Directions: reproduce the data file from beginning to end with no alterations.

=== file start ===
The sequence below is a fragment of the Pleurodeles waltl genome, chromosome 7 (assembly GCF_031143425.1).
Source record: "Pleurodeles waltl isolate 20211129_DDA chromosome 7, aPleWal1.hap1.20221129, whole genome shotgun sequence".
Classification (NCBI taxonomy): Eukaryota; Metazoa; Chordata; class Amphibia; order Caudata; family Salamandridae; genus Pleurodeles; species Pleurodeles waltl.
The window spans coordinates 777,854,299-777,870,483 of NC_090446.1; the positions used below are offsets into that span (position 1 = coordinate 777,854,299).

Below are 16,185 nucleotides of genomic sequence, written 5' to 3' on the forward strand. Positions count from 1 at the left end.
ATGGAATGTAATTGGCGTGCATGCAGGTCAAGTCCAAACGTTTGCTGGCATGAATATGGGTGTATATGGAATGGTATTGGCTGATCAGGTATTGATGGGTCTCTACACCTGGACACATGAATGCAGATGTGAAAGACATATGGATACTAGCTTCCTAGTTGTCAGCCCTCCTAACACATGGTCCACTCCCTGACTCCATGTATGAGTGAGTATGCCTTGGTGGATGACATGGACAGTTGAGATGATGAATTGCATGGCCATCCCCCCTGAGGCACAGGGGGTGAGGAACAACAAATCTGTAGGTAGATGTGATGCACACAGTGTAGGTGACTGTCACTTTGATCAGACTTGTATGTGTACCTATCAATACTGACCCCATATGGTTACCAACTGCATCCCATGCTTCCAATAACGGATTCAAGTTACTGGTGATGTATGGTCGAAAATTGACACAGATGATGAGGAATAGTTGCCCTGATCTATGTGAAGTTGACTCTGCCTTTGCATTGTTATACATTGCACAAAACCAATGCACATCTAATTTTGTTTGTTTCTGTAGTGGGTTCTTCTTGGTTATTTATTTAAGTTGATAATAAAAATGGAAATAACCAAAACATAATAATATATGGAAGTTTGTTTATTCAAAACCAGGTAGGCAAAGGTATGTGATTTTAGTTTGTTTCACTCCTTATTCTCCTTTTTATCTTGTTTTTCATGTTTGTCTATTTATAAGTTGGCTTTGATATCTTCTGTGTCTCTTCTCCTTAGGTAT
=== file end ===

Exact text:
The sequence below is a fragment of the Pleurodeles waltl genome, chromosome 7 (assembly GCF_031143425.1).
Source record: "Pleurodeles waltl isolate 20211129_DDA chromosome 7, aPleWal1.hap1.20221129, whole genome shotgun sequence".
Classification (NCBI taxonomy): Eukaryota; Metazoa; Chordata; class Amphibia; order Caudata; family Salamandridae; genus Pleurodeles; species Pleurodeles waltl.
The window spans coordinates 777,854,299-777,870,483 of NC_090446.1; the positions used below are offsets into that span (position 1 = coordinate 777,854,299).

Below are 16,185 nucleotides of genomic sequence, written 5' to 3' on the forward strand. Positions count from 1 at the left end.
ATGGAATGTAATTGGCGTGCATGCAGGTCAAGTCCAAACGTTTGCTGGCATGAATATGGGTGTATATGGAATGGTATTGGCTGATCAGGTATTGATGGGTCTCTACACCTGGACACATGAATGCAGATGTGAAAGACATATGGATACTAGCTTCCTAGTTGTCAGCCCTCCTAACACATGGTCCACTCCCTGACTCCATGTATGAGTGAGTATGCCTTGGTGGATGACATGGACAGTTGAGATGATGAATTGCATGGCCATCCCCCCTGAGGCACAGGGGGTGAGGAACAACAAATCTGTAGGTAGATGTGATGCACACAGTGTAGGTGACTGTCACTTTGATCAGACTTGTATGTGTACCTATCAATACTGACCCCATATGGTTACCAACTGCATCCCATGCTTCCAATAACGGATTCAAGTTACTGGTGATGTATGGTCGAAAATTGACACAGATGATGAGGAATAGTTGCCCTGATCTATGTGAAGTTGACTCTGCCTTTGCATTGTTATACATTGCACAAAACCAATGCACATCTAATTTTGTTTGTTTCTGTAGTGGGTTCTTCTTGGTTATTTATTTAAGTTGATAATAAAAATGGAAATAACCAAAACATAATAATATATGGAAGTTTGTTTATTCAAAACCAGGTAGGCAAAGGTATGTGATTTTAGTTTGTTTCACTCCTTATTCTCCTTTTTATCTTGTTTTTCATGTTTGTCTATTTATAAGTTGGCTTTGATATCTTCTGTGTCTCTTCTCCTTAGGTAT